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Local History Series – A History Of Kilmainham Jail

Kilmainham Gaol, Dublin

(Image accredited to Sean Munson – see more of his images here)

In the late 1700’s, the old Kilmainham Gaol was situated at the juncture of Brookfield Road and Old Kilmainham. Insanitary conditions, lack of proper nourishment, overcrowding and dampness meant that prisoners acquired gaol fever, which took many lives. Life in this gaol could not have been worse. All prisoners were crowded together, male and female alike and many were kept in shackles for long periods of time. The gaoler supplied bread, water and straw for bedding and extracted a fee from the prisoner for these basics. The unfortunate inmate who had no money suffered starvation and all kinds of brutality. As Kilmainham Gaol was the county gaol, it was used as a holding place for prisoners being transported abroad, thus increasing the huge problem of overcrowding.

In the 1770’s, the Sheriff of Bedford, John Howard, carried out a survey, on the state prisons of England and Ireland. He was appalled at the conditions in these places of detention and set about bringing reform. Firstly, he set about having the system of taking fees from the prisoners, abolished. Reformation was a slow process. In 1786, a bill petitioning for the widening of roads and requesting a new gaol for Dublin, was put forward. This bill was passed in March of 1786 and the building of the new gaol was to be commissioned. It was to be located on the “Common of Kilmainham” which, having no other buildings in the vicinity, was deemed suitable. The architect chosen to design the new gaol was John Traile, who lived nearby in Islandbridge.

The new gaol received its first prisoners on the 12th August 1796.It must have presented a very forbidding appearance, with its heavy steel door, over which was depicted the five demons of Kilmainham, being held back by the chains of justice. However, prisoners had their own cells and male and female prisoners were segregated. The first gaoler was a man named Robert Ware. He was a kindly person. Henry Joy McCracken of the United Irishmen, was incarcerated in Kilmainham Gaol in 1796, charged with high treason. Despite being treated fairly by Ware, his health deteriorated. However,McCracken was bailed out in January 1798. During the spring and summer of 1798, the signs of insurrection were everywhere. A rising took place on the 23rd of May 1798. The failure of this rebellion gave Kilmainham Gaol its next famous prisoner, Thomas Addis Emmet. It also filled the gaol to bursting point with state prisoners.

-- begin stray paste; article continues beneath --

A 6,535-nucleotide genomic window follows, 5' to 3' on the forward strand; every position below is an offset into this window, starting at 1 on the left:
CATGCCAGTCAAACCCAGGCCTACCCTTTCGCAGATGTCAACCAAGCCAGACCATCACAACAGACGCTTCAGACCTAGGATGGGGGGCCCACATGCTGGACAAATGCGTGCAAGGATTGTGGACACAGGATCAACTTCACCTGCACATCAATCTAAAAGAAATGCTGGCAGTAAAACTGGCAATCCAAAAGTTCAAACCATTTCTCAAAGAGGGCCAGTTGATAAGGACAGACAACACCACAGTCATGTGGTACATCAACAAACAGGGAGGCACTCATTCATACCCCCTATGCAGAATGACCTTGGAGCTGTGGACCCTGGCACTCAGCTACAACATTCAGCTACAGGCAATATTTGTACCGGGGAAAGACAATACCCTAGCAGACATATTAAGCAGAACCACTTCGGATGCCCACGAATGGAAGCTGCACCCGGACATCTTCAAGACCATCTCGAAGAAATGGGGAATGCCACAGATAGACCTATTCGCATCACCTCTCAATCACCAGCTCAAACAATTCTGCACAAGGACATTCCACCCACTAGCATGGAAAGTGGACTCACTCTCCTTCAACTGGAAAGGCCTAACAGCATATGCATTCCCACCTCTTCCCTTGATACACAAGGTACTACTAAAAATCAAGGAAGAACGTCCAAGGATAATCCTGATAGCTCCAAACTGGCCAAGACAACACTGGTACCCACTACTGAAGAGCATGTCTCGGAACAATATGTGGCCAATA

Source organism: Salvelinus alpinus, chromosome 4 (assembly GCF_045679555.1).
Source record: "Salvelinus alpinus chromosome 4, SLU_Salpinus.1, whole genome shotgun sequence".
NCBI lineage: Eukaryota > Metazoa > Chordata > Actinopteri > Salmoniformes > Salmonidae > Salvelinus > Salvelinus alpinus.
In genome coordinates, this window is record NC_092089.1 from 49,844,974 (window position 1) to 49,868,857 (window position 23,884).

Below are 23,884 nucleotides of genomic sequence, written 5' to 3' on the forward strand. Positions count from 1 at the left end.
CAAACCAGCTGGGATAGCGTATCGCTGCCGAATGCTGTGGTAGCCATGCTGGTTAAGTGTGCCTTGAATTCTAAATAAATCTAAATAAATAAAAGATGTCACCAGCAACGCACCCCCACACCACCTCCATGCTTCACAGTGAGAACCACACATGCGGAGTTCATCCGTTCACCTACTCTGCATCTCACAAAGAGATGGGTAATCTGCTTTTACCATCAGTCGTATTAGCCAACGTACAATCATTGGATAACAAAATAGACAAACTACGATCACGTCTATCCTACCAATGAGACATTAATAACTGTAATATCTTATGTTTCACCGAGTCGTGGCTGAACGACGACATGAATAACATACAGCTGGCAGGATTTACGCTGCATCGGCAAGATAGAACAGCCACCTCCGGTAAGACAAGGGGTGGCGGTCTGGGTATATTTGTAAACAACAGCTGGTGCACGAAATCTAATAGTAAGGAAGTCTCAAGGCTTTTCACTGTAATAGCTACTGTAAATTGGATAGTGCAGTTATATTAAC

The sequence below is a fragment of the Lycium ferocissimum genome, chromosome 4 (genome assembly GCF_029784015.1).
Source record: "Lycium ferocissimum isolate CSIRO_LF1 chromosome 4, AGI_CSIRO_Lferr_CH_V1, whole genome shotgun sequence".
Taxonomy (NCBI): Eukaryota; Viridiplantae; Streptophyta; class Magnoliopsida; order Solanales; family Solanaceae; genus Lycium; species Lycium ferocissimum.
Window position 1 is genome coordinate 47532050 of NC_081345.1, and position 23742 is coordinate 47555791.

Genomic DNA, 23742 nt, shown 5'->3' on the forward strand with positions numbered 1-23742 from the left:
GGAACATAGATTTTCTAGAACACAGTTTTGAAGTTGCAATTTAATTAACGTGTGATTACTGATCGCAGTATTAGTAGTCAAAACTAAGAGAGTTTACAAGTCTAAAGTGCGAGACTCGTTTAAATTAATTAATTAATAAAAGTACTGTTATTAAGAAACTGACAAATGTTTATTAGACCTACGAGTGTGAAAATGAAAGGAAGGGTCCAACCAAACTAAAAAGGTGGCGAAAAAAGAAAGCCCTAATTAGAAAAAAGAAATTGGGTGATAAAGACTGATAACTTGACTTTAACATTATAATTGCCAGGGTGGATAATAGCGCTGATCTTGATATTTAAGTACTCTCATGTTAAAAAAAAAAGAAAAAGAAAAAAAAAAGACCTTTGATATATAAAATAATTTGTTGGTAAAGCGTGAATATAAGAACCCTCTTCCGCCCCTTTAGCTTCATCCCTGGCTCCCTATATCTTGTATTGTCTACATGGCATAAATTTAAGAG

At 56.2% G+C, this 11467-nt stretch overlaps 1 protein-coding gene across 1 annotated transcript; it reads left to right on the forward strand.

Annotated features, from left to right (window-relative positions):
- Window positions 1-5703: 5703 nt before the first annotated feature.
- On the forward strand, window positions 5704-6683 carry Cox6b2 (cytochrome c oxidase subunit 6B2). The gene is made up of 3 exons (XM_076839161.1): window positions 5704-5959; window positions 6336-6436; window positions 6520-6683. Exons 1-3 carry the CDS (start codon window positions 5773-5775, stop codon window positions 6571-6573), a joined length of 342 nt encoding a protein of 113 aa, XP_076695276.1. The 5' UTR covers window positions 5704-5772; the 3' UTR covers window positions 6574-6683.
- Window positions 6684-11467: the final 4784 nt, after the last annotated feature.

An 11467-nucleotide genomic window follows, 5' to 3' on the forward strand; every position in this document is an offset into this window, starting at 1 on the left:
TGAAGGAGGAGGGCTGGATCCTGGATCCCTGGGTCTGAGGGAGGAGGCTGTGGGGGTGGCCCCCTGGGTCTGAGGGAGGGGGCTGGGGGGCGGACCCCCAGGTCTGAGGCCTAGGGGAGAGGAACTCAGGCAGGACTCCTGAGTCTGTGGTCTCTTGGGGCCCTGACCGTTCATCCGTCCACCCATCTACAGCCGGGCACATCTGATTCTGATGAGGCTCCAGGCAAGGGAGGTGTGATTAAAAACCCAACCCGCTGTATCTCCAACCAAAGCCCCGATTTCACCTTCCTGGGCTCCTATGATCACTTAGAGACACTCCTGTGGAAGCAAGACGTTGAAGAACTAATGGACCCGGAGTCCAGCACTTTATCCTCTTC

The Act of Union, between the England and Ireland, was passed in 1801. The Irish House of Parliament was abolished and the Irish members in the British Parliament were in the minority. The Catholic Irish population were unrepresented and suppressed. Rebellion was in the air once again! The leader of this rebellion was Robert, the younger brother of Thomas Addis Emmet, who had been banished to Scotland. Robert Emmet travelled through Europe seeking help for this insurrection and returned to Dublin in 1803. The rising was planned for the 23rd July and Dublin Castle was to be taken over. The lack of both resources and morale among his men put success in jeopardy. Informers from within revealed the plans and Robert Emmet was arrested and placed in Kilmainham Gaol. Over two hundred insurgents were divided between Kilmainham Gaol and Newgate Prison. A new era, in the history of Kilmainham Gaol, had begun.

For further information on Kilmainham Gaol please read “A history of Kilmainham Gaol – The Dismal House of Little Ease” by Freida Kelly.

Fountain News DigitalThis article was originally published in:
Fountain News Digital – May 2011 (Issue 4)

We are re-publishing all articles from our past newsletter, Fountain News Digital, and you can view all completed newsletters here. There were nine issues published in total between 2010 and 2012.

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